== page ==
What parent could have read Wednesday’s horror story about the sexually explicit Facebook page and not sympathized with its young victims?
One might argue that some of the 10 or so Schenectady County teens featured on the page brought the notoriety upon themselves by posing for suggestive photographs that they then apparently gave to the wrong “friends;” or by engaging in sexual activities with people inclined to gossip about it afterward — though there’s no way of knowing whether the claims of alleged activities on the page were real or just malicious lies.
Regardless, people that age often make errors in judgment — heck, even supposedly mature adults like Rep. Anthony Weiner do — and teens, at least, should be forgiven for doing so.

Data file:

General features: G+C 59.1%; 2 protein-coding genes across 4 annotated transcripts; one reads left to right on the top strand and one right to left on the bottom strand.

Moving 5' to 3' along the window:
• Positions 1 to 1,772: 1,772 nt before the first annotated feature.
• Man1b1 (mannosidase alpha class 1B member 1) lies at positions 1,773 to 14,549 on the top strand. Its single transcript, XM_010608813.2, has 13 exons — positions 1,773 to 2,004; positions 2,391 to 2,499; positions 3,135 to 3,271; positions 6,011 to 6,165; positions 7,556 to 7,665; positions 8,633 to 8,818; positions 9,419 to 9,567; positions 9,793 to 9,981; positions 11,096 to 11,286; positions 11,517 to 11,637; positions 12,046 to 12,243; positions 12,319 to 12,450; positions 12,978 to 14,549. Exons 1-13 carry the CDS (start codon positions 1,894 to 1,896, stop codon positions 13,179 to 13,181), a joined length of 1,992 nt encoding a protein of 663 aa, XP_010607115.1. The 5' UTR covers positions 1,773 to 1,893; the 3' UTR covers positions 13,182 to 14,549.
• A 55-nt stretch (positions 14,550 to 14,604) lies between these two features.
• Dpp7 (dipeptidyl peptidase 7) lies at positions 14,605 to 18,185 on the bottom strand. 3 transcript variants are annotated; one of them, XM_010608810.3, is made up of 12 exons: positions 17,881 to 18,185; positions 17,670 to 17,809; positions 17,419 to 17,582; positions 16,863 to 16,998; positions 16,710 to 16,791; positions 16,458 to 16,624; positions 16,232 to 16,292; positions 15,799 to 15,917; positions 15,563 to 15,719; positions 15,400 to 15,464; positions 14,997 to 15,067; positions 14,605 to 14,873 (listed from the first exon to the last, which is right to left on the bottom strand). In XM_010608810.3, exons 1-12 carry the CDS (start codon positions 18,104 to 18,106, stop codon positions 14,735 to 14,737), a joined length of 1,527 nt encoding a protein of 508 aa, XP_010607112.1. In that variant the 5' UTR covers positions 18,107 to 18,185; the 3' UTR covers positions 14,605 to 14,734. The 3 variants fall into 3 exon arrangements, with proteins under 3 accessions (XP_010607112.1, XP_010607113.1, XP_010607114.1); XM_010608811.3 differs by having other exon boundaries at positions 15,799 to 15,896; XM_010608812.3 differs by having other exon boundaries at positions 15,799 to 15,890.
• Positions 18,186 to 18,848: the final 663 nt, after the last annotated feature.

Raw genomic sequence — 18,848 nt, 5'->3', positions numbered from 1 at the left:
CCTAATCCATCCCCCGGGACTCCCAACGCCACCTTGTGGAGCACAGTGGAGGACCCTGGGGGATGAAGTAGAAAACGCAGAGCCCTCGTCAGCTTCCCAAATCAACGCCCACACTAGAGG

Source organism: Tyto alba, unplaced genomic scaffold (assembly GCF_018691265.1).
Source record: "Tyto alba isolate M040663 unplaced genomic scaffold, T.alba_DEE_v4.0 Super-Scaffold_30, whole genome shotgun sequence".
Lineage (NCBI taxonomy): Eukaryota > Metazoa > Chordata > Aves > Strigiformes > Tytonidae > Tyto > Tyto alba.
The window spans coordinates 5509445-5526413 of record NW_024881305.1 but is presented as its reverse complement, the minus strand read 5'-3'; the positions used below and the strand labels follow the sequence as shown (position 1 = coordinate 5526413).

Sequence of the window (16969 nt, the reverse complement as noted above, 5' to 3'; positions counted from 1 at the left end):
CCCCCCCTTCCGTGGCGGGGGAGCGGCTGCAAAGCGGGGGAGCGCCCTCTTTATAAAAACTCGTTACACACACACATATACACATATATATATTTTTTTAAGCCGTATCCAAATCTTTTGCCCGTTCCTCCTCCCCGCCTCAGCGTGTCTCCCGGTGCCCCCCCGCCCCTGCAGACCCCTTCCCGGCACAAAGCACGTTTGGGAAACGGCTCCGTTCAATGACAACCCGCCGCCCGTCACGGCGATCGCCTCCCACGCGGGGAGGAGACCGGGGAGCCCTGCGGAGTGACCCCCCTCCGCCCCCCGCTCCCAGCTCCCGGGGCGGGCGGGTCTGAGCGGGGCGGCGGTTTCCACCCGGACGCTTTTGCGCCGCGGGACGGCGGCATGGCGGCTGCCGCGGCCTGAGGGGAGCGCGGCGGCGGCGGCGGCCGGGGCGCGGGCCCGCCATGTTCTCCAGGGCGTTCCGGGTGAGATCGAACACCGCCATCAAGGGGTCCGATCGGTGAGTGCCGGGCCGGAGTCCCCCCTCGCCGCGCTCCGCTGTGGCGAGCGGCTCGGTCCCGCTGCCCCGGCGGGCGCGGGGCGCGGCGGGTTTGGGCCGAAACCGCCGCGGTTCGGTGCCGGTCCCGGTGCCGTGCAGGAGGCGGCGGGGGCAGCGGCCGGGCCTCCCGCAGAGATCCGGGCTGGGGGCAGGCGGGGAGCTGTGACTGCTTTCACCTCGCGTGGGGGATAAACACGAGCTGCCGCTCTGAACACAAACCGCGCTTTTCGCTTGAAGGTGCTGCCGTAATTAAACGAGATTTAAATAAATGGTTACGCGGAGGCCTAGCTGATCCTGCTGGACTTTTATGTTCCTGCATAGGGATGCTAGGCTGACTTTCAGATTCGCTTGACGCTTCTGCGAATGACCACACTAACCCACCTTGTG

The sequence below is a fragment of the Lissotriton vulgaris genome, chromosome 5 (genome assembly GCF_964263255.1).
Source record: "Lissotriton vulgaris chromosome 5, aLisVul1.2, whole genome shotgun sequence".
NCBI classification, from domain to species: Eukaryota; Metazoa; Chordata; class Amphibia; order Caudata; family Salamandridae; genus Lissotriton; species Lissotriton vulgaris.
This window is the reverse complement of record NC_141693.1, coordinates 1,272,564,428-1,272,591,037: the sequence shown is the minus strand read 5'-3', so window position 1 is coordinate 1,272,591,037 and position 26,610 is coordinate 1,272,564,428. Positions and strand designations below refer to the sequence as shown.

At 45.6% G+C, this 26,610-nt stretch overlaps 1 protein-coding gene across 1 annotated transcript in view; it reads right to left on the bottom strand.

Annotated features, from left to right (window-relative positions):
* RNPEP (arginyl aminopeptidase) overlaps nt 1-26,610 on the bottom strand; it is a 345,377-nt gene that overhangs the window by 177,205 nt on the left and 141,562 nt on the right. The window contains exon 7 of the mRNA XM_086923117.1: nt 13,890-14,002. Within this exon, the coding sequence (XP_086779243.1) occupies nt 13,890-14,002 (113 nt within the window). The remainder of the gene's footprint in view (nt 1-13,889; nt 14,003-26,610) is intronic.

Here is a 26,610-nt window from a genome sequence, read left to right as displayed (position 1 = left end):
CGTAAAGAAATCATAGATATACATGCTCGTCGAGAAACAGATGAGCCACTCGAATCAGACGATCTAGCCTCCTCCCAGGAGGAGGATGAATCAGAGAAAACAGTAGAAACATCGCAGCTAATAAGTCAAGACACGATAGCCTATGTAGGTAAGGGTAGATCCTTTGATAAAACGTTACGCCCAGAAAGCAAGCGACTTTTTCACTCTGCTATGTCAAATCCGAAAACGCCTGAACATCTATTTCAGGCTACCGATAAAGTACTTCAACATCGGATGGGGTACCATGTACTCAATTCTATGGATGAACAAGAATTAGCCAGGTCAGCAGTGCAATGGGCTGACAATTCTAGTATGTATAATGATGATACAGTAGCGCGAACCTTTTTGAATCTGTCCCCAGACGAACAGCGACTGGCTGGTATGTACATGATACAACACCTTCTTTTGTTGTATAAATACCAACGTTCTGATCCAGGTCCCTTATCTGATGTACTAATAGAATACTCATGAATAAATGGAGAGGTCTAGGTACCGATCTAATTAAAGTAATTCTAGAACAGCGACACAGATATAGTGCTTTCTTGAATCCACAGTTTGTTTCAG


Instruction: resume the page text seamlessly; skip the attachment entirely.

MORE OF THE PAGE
What’s disturbing is how easily social media like Facebook allow people to post basically anything they want, and they can get away with it largely because it’s done under a shield of anonymity. Thanks to the First Amendment such postings may not be illegal — though we think a good prosecutor could persuade a jury that they constitute harassment. And they sure are cowardly.
There have been any number of stories in recent years of people — teens as well as adults — getting into trouble “sexting,” but obviously not everyone is aware of them. Or, naively, they think it can’t happen to them. Or they’re too trusting (love, after all, is blind), or they’re willing to take the risk for love or a cheap thrill.
Parents are obligated to make sure their kids understand the power of the Internet, and the consequences this sort of behavior can bring.
Ditto, really, anyone who takes part in any the Internet’s social media. Facebook et al. are far from the benign vehicles for social intercourse that their users tend to think of them as. It’s far too easy to abuse them, and when they are abused, victims have a hard time finding recourse.